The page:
Unlike a topic such as athletics, computers have a relatively short history in DePaul's first 100 years. However, they have come very far in such a short period, from near anonymity 30 years ago, when there were just a few on campus (used for administrative purposes) to the present, when most students use computers for various reasons.
The first computer lab was in the area where the career center in SAC is currently housed. Opened in the late 70s, these looked much different, as they were just teletype terminals that used punchcards, which were used for computer programs. "You would type information and send it the mainframe to be processed," noted Peter Teel, a Customer Technology Services technician and DePaul graduate. However, students would often have to wait over 8 hours for their results, as the university was cooperating with the University of Illinois at Chicago, in its early endeavors to provide computing resources to the student community.
These computer labs evolved rather quickly. After the terminals of the early 80s, new computers with motherboards known as 8088s were introduced in the late 80s. 386s were introduced in the labs in the summer of 1993. As computers exploded in popularity, due to both the emergence of the Internet and operating systems employing graphical interfaces (as opposed to command lines), DePaul's computer labs tried to keep up. 486s were brought in for the 1995-96 school year, and then "we did a massive upgrade to Windows 95, with more memory, during the summer of '96," indicated Joe Cummings, the director of Customer Technology Services.
The summer of 1997 brought still more new computers, with 586-Pentium based-processors. And for the forthcoming school year, the two newest computer labs, at the Lake County Campus and the McGowan Building, feature 686-Pentium II processors. Cummings also noted that all computer labs "are open to the DePaul community."
Evolution of Computer Labs' equipment:
|Summer 98||PII-333 in McGowan, Lake County|
Milan Banerjee, the Help Desk Manager, broke down the current statistics for operarting systems this way: Currently, in the entire university, there are over 3,700 computers in use. This figure includes offices, labs, and workstations, but not servers. Of those, at least 97% are running Windows 95, 2% are running some form of Windows NT, and 1% are still on Windows 3.11. Additionally, around 60 Macintoshes are in use.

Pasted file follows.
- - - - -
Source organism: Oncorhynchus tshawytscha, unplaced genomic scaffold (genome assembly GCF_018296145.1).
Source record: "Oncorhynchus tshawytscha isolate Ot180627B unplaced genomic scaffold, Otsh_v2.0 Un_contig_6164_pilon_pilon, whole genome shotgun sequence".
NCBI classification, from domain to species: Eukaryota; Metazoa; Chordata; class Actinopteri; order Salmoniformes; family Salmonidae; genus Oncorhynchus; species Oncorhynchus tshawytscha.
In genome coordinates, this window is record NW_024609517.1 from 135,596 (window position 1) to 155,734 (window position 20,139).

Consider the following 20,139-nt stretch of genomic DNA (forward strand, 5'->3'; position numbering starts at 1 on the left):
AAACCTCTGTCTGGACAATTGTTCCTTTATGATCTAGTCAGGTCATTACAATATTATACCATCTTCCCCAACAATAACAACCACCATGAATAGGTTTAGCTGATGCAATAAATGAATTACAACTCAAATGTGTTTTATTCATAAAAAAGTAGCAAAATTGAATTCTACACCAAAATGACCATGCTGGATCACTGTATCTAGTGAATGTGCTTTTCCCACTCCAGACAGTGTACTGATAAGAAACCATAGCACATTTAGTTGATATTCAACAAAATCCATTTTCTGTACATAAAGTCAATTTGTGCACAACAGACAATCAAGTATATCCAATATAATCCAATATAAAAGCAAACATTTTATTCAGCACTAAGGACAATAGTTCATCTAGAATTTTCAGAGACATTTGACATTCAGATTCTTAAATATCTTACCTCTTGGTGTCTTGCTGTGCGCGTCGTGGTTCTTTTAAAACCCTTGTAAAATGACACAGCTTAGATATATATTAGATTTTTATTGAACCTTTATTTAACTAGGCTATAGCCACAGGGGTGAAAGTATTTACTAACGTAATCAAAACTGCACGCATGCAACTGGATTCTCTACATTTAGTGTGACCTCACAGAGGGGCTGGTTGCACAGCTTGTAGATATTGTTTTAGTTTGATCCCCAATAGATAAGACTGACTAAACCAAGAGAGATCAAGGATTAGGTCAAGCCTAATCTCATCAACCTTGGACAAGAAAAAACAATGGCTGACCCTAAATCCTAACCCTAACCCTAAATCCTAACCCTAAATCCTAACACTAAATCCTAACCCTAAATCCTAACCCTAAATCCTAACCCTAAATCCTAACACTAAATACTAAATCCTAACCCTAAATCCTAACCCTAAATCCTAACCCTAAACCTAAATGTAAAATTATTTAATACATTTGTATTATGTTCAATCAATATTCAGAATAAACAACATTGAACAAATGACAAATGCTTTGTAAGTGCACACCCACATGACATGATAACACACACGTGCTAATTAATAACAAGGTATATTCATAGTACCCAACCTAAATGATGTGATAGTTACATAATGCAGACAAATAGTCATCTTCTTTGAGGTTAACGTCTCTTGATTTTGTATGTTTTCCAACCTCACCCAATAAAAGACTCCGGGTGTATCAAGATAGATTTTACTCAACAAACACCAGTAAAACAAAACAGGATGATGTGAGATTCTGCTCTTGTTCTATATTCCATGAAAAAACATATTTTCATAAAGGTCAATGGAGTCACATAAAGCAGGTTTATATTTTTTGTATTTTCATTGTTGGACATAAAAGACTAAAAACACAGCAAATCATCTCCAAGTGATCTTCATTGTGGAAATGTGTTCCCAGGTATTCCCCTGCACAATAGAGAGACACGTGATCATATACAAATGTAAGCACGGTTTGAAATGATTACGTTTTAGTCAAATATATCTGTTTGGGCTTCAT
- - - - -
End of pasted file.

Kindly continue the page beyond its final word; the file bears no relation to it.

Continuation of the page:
Another important development in the computer industry that DePaul implemented is the network, which brought two vital features of computing to the university in 1986. John Ourada, the Network Manager, explained that with a network, "another form of communication, email, is available." So even before the Internet emerged, email was a form of communication for people to exchange information within the university. The second major feature is the accessibility of sharing files.
"People can place files on public sections of the network, and anyone with network access can access them. This is makes things easier, quicker, and less expensive than the previous method, when everything was on a mainframe, and it is especially helpful when talking to a student, that information, like database files, is instantly accessible." Ourada also pointed out that the network makes browsing the Web "a heck of a lot faster than the speeds of a phone line."
Since the scope of the advancements within the computer industry is overwhelming, Ourada provided this analogy: "If we could apply how far we've come in terms of speed and price to the aviation industry, we could fly from Chicago to Japan for 30 cents in 5 seconds."
The Dean of the School of Computer Science, Dr. Helmut Epp, notes that "the fundamental principles of computing haven't changed, yet they have gotten easier."
Dr. Epp was instrumental in the founding of the Computer Science Department, which took over the instruction of computer classes that were previously taught within the Mathematics Department until 1981, when the Computer Science Department was formed. It was housed in the Lyman-Healy building downtown, which was renamed the Computer Science Center in 1993. The department grew to where it was designated DePaul's eighth college in 1995. DePaul now has the largest enrollment of a Computer Science graduate program in the country, with over 2,000 students, which was increasing at a rate of about 25% yearly. Projections show this figure doubling by 2006, according to Dr. Epp. Faculty for this department started at 7 in 1981, and now stands at 40 full-time members.
DePaul provided an entrance ramp for students to enter the Information Highway in Fall Quarter of 1995. DePaul Online was introduced as a method for students, faculty, and staff to access the web, use email, and other internet applications. It was an instant success, initially claiming almost 1000 members, and now boasting over 2,500. In May of 1996, a smaller version, featuring free email for everyone, was instituted by Dr. Epp. Following these innovations, Dr. Epp introduced accessibility of student grades and schedules on the web.
For more information, please call Customer Technology Services at x8765, or visit their web site: http://is.depaul.edu.